How monochromatic is the light from LEDs? I want a set of light sources which will emit light of different wavelengths, as narrow a spectrum as practical.

How wide are the spectrums of typical LEDs?

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    \$\begingroup\$ Depends how "monochromatic" you want. It's spectrum would be like a bell shape around the main wavelength. The question is how well the bell "width" works for you. If you want a really narrow one, you will need to look into lasers. \$\endgroup\$
    – Eugene Sh.
    Commented Jan 21, 2020 at 18:32
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    \$\begingroup\$ I suggest that you do some research, start at: en.wikipedia.org/wiki/Light-emitting_diode at the bottom of the page are some spectral pictures. Not all LEDs are the same. Look at some LED datasheets, some have a spectral plot. Search on Google for "LED spectrum". \$\endgroup\$ Commented Jan 21, 2020 at 18:33
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    \$\begingroup\$ FYI, all light has a bandwidth, as true monochromatic sources do not exist. You need to define how small of a bandwidth counts as monochromatic for your purposes. For illumination purposes, LEDs are usually considered monochromatic, for telcom applications, they are extremely broadband. What is your application? \$\endgroup\$ Commented Jan 21, 2020 at 20:48
  • \$\begingroup\$ How about RGB(W) LEDs? That's basically 3-4 different wavelengths bundled to get whatever colourtone you want. \$\endgroup\$
    – Mast
    Commented Jan 22, 2020 at 9:42
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    \$\begingroup\$ @ThePhoton absolutely sure, for several reasons, the main ones being that it's what I do all the time, and that it's a Fourier Transform spectrometer (UV-Vis-IR) so saturation doesn't look like that \$\endgroup\$
    – Chris H
    Commented Jan 26, 2020 at 9:41

4 Answers 4


You will be getting a narrow band, many LEDs have width of about 20 nm at 50% down from the peak; other LEDs have quite a wide band. The datasheets for LEDs will give you a curve for those specific to a particular LED.

Here are the graphs of LEDs I chose for a scientific imaging project based on how narrow their bands were without resorting to exotic components. I wanted a selection of colours as narrow as possible (but cheap), and bought well-known manufacturers' parts with datasheets, which I summarised as follows:

enter image description here (The 400 nm line is dotted because it was an estimate. The others were traced from datasheets and normalised to give same height.)

If you need narrower:

  • a laser will be better than 1 nm, and can be much much better. (Given as 0.85 in datasheet of cheapest laser at a distributor). Some "broadband" lasers have a linewidth of a few to about 10 nm (Wikipedia)
  • some extrenely narrow bandpass filters are available, such as astronomical sodium filter, which can have a typical bandpass of 0.05 nm. Be warned they can be extremely expensive.
  • 1
    \$\begingroup\$ "a laser will be a few to about 10 nm" Sorry, but no. A laser will typically have a linewidth on the order of less than 1 nm, and rather closer to 0.1 nm. And you can get Single Mode lasers with linewidths in the .001 nm range. \$\endgroup\$ Commented Jan 21, 2020 at 20:57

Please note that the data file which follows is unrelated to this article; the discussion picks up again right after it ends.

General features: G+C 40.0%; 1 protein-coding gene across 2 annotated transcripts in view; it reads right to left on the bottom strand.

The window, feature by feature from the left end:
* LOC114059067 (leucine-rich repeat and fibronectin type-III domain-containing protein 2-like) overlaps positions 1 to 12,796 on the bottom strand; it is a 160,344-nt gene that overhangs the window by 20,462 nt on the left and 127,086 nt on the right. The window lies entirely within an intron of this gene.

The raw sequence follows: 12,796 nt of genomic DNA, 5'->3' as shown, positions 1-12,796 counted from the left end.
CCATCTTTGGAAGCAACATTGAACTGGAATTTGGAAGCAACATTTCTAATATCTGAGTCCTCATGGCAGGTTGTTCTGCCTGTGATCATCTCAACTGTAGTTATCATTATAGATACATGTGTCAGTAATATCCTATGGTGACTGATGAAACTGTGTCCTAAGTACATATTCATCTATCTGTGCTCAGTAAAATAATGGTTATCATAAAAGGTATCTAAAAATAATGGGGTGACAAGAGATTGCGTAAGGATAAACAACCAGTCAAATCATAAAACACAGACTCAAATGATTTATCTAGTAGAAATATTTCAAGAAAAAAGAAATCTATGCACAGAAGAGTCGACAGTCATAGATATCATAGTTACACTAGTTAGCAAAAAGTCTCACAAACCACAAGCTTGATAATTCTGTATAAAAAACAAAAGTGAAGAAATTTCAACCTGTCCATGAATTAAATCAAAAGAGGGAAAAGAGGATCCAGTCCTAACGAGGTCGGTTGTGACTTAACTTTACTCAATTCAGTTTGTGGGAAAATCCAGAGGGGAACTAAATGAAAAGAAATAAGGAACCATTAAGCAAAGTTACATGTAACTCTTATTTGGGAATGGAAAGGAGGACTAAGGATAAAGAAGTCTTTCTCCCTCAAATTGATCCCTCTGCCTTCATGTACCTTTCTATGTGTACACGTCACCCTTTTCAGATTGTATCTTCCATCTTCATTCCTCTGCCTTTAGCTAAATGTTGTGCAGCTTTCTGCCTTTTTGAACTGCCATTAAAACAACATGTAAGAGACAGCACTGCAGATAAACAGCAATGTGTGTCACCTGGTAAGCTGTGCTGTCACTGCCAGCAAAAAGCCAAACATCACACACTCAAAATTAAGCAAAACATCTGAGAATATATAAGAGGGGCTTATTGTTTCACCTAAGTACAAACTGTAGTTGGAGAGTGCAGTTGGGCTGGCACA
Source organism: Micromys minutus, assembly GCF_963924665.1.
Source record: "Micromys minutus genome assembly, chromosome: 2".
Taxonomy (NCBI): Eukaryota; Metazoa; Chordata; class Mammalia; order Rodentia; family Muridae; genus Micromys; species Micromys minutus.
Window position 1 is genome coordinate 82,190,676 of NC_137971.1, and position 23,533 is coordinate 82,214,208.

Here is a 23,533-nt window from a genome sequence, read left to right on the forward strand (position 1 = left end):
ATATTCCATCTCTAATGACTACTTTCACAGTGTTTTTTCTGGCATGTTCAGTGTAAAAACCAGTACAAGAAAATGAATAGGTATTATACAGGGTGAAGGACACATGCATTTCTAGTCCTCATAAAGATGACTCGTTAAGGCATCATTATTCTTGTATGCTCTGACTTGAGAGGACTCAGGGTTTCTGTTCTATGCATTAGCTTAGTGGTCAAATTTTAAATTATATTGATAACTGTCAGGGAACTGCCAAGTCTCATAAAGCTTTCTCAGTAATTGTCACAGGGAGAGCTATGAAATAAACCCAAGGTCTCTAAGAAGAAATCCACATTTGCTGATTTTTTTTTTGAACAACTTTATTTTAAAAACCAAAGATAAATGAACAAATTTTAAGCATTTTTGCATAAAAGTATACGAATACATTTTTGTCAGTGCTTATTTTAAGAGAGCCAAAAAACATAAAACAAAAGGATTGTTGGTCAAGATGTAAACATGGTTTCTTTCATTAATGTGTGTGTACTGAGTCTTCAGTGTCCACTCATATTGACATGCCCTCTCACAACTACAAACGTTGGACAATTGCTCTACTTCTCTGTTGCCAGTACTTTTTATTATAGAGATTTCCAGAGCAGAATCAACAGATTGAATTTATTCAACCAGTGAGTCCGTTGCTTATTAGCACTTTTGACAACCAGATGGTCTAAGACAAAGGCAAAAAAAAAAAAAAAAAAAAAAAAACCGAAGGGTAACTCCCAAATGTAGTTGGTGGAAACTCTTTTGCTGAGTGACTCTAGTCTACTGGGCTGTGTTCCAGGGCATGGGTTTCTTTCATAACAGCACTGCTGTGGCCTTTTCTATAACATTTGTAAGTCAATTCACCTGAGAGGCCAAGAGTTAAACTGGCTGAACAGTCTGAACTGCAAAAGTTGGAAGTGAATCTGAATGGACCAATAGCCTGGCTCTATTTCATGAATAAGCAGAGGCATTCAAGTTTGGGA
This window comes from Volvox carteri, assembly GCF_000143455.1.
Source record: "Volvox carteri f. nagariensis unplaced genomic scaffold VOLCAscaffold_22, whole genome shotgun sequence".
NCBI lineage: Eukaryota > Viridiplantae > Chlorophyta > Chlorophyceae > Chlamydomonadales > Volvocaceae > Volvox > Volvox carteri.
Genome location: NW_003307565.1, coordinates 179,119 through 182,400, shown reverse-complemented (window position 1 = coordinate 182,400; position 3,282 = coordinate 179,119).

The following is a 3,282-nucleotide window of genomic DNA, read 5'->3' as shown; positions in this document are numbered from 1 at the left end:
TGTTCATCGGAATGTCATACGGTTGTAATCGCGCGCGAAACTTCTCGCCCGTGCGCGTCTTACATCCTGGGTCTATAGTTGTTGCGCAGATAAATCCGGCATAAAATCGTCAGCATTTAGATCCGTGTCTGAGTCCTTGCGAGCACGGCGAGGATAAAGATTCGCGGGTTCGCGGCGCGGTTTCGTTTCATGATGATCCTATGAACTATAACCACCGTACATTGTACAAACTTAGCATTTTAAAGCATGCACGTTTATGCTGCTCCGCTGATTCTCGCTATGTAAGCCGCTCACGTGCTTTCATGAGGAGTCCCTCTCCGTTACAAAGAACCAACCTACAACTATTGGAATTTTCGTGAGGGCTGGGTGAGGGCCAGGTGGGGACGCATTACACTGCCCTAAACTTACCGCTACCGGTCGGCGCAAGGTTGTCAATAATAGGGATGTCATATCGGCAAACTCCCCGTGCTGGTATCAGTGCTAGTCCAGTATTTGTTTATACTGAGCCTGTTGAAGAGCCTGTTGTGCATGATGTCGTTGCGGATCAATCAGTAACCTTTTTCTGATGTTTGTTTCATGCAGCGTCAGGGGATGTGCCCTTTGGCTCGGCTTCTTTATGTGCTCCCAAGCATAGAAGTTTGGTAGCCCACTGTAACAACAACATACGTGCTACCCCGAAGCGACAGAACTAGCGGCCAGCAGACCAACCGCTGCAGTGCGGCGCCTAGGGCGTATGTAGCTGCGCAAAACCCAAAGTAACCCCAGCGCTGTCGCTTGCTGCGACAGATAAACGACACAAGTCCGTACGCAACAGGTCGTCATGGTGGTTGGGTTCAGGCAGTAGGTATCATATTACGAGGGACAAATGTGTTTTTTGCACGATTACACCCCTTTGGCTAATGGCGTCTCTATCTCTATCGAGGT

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    \$\begingroup\$ @WhatRoughBeast thanks for picking up on this, my mistake. I've edited the answer to show that my numbers were a worst case for some lasers, and clarify the normal case. \$\endgroup\$
    – jonathanjo
    Commented Jan 22, 2020 at 8:38

I want a set of light sources which will emit light of different wavelengths, as narrow a spectrum as practical.

If you want as narrow as practical, you should use lasers. LEDs are intrinsically broadband light sources.

However you really should define a bandwidth you need. Too narrow will introduce problems such as speckle.


Just going to dump some datasheet extracts here as I find the patience for fun. E.g. at https://uk.rs-online.com/web/c/displays-optoelectronics/leds-light-emitting-diodes/leds/ we can filter by brand, sort by increasing price, and then quickly access the datasheets of sellers that give the information we want easily:

Component Price (£) Luminous Intensity (mcd) Peak (nm) Half width (nm) Test condition (mA)
Lite-On2.6 V Red LED 3mm Through Hole, LTL-4221N 0.033 8.7 635 40 10
Lite-On2.6 V Yellow LED 5mm Through Hole, LTL-307Y 0.033 29 585 35 10
Lite-On2.6 V Green LED 3mm Through Hole, LTL-4231N 0.033 12.6 569 30 10
RS PRO 3mm Yellow green LED Round with Flange 0.053 30 565 20 20
RS PRO 3mm Deep red LED Round with Flange 0.057 30 660 45 20
RS PRO 5mm Yellow LED Round with Flange 0.058 30 590 35 20
RS PRO 3mm Blue LED Round with Flange 0.081 3800 (?) 468 25 20


  • "Peak": Peak wavelength, wavelength that has the greatest intensity
  • "Half width": Spectral Line Half-Width, wavelength delta at which we have half of all intensity. Smaller means "more monochromatic"

So between 20 and 45 seems typical for these cheap LEDs in our small sample size.



Different WAVELENGTHS may be difficult. Different COLOURS, achieved by mixing the output of three LEDs, red, blue and green, is easy, and cheaply available in a single package.


  • \$\begingroup\$ The OP asked for a set of light sources of different colors, not a single light source of variable color. Furthermore, you only get different "colors" if you are using a human brain to observe them. Optical instruments and creatures with different kinds of color vision will not see distinct colors. \$\endgroup\$ Commented Jan 22, 2020 at 17:43

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